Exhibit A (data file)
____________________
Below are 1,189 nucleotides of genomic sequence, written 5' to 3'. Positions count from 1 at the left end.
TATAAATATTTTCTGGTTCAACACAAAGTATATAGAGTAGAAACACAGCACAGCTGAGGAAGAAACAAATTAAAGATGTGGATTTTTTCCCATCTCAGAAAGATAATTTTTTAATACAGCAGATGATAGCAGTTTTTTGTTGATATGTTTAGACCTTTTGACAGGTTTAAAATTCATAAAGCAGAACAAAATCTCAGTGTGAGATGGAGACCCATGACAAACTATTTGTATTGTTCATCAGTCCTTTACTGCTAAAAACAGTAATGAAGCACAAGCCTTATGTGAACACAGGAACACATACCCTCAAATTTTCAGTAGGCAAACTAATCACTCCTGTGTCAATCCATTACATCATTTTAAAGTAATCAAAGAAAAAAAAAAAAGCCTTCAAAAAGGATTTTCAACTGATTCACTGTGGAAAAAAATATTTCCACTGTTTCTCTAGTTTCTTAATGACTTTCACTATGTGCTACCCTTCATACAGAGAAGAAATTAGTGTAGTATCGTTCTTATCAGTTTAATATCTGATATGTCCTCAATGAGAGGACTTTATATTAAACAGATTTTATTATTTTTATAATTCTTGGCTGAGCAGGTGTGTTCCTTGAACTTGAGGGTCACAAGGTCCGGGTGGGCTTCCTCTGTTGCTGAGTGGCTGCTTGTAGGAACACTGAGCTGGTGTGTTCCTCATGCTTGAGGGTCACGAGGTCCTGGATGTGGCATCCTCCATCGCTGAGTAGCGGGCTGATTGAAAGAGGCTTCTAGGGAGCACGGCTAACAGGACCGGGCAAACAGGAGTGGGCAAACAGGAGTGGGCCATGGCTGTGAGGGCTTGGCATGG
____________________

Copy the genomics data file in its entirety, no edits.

Below are 1,189 nucleotides of genomic sequence, written 5' to 3'. Positions count from 1 at the left end.
TATAAATATTTTCTGGTTCAACACAAAGTATATAGAGTAGAAACACAGCACAGCTGAGGAAGAAACAAATTAAAGATGTGGATTTTTTCCCATCTCAGAAAGATAATTTTTTAATACAGCAGATGATAGCAGTTTTTTGTTGATATGTTTAGACCTTTTGACAGGTTTAAAATTCATAAAGCAGAACAAAATCTCAGTGTGAGATGGAGACCCATGACAAACTATTTGTATTGTTCATCAGTCCTTTACTGCTAAAAACAGTAATGAAGCACAAGCCTTATGTGAACACAGGAACACATACCCTCAAATTTTCAGTAGGCAAACTAATCACTCCTGTGTCAATCCATTACATCATTTTAAAGTAATCAAAGAAAAAAAAAAAAGCCTTCAAAAAGGATTTTCAACTGATTCACTGTGGAAAAAAATATTTCCACTGTTTCTCTAGTTTCTTAATGACTTTCACTATGTGCTACCCTTCATACAGAGAAGAAATTAGTGTAGTATCGTTCTTATCAGTTTAATATCTGATATGTCCTCAATGAGAGGACTTTATATTAAACAGATTTTATTATTTTTATAATTCTTGGCTGAGCAGGTGTGTTCCTTGAACTTGAGGGTCACAAGGTCCGGGTGGGCTTCCTCTGTTGCTGAGTGGCTGCTTGTAGGAACACTGAGCTGGTGTGTTCCTCATGCTTGAGGGTCACGAGGTCCTGGATGTGGCATCCTCCATCGCTGAGTAGCGGGCTGATTGAAAGAGGCTTCTAGGGAGCACGGCTAACAGGACCGGGCAAACAGGAGTGGGCAAACAGGAGTGGGCCATGGCTGTGAGGGCTTGGCATGG